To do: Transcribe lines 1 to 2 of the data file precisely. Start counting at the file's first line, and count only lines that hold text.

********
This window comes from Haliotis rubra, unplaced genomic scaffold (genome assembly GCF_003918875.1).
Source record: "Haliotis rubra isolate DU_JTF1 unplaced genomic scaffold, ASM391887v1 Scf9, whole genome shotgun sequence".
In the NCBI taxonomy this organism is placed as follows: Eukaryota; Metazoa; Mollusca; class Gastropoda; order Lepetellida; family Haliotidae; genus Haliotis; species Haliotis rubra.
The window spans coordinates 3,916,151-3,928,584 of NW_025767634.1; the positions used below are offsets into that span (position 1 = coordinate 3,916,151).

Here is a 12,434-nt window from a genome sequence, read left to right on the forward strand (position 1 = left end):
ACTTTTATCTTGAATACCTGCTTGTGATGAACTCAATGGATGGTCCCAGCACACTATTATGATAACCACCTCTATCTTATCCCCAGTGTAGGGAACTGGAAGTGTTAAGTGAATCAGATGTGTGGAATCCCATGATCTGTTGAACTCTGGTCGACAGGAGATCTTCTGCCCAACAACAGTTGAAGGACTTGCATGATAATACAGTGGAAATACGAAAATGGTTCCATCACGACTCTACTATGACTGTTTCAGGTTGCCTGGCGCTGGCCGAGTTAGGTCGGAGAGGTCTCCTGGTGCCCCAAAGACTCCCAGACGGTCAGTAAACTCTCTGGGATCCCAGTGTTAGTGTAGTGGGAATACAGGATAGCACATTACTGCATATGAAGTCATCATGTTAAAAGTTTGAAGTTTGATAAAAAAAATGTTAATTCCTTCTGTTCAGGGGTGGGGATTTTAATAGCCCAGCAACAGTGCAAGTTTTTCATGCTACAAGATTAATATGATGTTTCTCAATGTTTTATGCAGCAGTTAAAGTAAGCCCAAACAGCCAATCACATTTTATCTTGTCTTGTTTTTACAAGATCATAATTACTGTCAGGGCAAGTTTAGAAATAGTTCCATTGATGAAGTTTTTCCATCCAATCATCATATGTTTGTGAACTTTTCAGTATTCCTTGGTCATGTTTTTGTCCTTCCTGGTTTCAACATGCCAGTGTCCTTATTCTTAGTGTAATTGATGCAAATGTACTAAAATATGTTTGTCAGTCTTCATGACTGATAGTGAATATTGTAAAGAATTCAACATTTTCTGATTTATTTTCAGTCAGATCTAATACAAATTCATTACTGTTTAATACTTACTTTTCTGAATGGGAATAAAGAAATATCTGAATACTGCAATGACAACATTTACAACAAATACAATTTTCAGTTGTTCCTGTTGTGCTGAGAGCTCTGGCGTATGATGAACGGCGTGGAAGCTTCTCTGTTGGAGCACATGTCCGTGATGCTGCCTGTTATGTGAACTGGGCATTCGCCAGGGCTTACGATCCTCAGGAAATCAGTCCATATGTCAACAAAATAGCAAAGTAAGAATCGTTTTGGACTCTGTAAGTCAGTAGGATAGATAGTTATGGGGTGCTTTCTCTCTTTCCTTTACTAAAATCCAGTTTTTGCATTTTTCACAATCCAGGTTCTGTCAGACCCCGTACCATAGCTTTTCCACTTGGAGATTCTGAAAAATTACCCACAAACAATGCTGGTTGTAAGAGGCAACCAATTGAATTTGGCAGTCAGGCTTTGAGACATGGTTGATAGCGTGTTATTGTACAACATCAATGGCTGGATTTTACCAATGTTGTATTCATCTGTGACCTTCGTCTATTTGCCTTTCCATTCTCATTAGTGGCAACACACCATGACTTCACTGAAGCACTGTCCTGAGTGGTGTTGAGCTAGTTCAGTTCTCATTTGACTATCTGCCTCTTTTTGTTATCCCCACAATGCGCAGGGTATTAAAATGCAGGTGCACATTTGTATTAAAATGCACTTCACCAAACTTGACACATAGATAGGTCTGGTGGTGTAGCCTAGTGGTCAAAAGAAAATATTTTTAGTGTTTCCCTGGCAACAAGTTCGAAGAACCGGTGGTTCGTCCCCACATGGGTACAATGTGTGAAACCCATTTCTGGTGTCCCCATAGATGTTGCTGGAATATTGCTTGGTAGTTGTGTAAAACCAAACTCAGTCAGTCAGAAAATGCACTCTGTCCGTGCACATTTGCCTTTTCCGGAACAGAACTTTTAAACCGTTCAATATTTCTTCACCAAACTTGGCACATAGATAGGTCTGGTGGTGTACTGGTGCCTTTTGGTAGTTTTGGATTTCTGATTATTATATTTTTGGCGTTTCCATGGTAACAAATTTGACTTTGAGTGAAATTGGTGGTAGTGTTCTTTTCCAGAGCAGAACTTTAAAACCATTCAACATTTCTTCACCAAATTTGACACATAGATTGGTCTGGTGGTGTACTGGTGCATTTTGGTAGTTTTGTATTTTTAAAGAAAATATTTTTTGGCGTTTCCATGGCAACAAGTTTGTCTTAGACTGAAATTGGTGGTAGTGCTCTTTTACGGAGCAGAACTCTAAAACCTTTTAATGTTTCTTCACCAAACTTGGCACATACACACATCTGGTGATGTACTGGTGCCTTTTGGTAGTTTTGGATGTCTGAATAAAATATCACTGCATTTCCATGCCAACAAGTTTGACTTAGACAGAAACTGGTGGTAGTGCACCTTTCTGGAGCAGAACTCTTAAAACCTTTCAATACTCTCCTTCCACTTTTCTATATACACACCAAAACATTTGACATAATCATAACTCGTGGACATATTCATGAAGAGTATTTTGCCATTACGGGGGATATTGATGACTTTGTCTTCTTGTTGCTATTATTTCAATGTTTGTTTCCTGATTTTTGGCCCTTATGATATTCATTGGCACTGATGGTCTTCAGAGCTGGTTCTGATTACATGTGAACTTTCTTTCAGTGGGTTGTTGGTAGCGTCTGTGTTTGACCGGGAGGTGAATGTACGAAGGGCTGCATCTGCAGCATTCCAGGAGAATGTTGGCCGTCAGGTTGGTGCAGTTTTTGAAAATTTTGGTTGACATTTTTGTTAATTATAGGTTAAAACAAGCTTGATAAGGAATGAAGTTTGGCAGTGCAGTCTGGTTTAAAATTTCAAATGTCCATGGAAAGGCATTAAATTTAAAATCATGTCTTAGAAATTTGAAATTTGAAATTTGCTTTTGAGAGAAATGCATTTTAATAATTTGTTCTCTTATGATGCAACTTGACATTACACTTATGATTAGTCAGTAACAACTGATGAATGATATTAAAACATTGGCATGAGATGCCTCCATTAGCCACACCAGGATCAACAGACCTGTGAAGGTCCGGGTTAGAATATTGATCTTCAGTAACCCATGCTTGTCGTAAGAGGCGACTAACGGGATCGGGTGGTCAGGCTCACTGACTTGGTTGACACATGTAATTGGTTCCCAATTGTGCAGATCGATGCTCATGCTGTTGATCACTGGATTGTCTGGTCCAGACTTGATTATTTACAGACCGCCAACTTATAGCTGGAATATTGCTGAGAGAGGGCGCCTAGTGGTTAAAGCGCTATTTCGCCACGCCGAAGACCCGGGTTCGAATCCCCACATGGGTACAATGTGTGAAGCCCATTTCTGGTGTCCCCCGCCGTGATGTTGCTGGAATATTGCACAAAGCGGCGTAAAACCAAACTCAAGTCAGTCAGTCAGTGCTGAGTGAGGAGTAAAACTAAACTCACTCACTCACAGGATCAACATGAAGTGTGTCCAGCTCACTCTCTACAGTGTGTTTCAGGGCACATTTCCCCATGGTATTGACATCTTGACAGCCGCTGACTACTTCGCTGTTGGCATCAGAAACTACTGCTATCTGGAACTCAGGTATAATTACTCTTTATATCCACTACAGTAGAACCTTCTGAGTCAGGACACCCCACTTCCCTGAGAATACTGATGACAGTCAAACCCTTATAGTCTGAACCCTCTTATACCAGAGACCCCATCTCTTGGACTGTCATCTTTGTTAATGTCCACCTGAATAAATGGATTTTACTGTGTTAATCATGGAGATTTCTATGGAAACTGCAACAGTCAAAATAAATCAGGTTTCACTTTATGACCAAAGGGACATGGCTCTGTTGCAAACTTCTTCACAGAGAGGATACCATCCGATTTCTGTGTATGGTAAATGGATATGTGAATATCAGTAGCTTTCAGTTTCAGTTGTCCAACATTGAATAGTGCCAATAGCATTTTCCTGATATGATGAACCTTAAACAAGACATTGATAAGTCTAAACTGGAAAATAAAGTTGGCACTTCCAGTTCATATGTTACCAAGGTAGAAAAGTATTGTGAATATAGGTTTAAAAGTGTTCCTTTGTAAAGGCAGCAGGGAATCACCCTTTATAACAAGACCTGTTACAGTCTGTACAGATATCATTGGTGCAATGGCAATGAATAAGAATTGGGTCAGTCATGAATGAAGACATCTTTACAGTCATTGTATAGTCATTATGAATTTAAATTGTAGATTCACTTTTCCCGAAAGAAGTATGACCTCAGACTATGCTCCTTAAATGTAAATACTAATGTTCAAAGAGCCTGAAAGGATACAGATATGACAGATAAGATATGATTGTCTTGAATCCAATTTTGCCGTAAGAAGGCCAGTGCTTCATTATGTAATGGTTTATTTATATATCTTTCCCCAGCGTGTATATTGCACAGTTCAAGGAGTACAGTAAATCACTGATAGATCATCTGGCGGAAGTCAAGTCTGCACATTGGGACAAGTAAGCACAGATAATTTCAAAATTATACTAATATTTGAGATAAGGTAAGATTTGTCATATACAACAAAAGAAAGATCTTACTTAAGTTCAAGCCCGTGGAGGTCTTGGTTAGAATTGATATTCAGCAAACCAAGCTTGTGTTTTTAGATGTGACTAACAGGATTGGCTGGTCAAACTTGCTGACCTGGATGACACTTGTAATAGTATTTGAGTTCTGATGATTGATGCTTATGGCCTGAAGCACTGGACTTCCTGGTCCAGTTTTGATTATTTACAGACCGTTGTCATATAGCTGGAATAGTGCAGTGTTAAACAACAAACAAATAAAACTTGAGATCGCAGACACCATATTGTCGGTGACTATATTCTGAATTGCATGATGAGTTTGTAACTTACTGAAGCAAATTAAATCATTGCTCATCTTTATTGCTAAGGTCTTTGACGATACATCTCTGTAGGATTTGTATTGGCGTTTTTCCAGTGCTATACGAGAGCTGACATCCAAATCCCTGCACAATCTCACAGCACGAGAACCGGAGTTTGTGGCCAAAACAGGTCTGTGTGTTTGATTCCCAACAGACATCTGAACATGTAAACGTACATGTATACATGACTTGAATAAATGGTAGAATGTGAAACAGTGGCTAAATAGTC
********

This window comes from Haliotis rubra, unplaced genomic scaffold (genome assembly GCF_003918875.1).
Source record: "Haliotis rubra isolate DU_JTF1 unplaced genomic scaffold, ASM391887v1 Scf9, whole genome shotgun sequence".